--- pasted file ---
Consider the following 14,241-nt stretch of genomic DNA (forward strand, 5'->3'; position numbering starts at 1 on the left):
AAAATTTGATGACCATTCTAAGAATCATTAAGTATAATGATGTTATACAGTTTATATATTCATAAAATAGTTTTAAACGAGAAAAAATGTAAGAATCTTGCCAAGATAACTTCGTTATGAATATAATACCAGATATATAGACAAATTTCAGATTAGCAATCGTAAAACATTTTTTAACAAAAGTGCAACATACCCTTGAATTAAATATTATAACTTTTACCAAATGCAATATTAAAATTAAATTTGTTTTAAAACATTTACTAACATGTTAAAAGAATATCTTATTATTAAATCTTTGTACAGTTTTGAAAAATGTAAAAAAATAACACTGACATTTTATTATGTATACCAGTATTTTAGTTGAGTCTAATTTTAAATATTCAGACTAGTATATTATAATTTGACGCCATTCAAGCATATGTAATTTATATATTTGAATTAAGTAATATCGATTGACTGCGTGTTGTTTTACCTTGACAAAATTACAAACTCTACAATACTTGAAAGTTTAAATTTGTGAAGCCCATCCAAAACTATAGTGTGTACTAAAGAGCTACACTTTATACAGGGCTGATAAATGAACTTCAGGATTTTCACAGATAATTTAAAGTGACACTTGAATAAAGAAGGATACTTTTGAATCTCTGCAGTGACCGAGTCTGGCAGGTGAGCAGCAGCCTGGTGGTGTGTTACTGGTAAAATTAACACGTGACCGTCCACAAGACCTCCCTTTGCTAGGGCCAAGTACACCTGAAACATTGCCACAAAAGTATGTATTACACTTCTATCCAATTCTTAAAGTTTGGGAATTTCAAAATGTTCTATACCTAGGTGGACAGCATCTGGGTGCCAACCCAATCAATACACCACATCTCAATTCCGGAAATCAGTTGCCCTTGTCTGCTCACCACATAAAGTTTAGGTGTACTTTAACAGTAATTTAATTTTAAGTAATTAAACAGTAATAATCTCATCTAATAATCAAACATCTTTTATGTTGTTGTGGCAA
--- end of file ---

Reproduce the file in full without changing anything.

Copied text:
Consider the following 14,241-nt stretch of genomic DNA (forward strand, 5'->3'; position numbering starts at 1 on the left):
AAAATTTGATGACCATTCTAAGAATCATTAAGTATAATGATGTTATACAGTTTATATATTCATAAAATAGTTTTAAACGAGAAAAAATGTAAGAATCTTGCCAAGATAACTTCGTTATGAATATAATACCAGATATATAGACAAATTTCAGATTAGCAATCGTAAAACATTTTTTAACAAAAGTGCAACATACCCTTGAATTAAATATTATAACTTTTACCAAATGCAATATTAAAATTAAATTTGTTTTAAAACATTTACTAACATGTTAAAAGAATATCTTATTATTAAATCTTTGTACAGTTTTGAAAAATGTAAAAAAATAACACTGACATTTTATTATGTATACCAGTATTTTAGTTGAGTCTAATTTTAAATATTCAGACTAGTATATTATAATTTGACGCCATTCAAGCATATGTAATTTATATATTTGAATTAAGTAATATCGATTGACTGCGTGTTGTTTTACCTTGACAAAATTACAAACTCTACAATACTTGAAAGTTTAAATTTGTGAAGCCCATCCAAAACTATAGTGTGTACTAAAGAGCTACACTTTATACAGGGCTGATAAATGAACTTCAGGATTTTCACAGATAATTTAAAGTGACACTTGAATAAAGAAGGATACTTTTGAATCTCTGCAGTGACCGAGTCTGGCAGGTGAGCAGCAGCCTGGTGGTGTGTTACTGGTAAAATTAACACGTGACCGTCCACAAGACCTCCCTTTGCTAGGGCCAAGTACACCTGAAACATTGCCACAAAAGTATGTATTACACTTCTATCCAATTCTTAAAGTTTGGGAATTTCAAAATGTTCTATACCTAGGTGGACAGCATCTGGGTGCCAACCCAATCAATACACCACATCTCAATTCCGGAAATCAGTTGCCCTTGTCTGCTCACCACATAAAGTTTAGGTGTACTTTAACAGTAATTTAATTTTAAGTAATTAAACAGTAATAATCTCATCTAATAATCAAACATCTTTTATGTTGTTGTGGCAA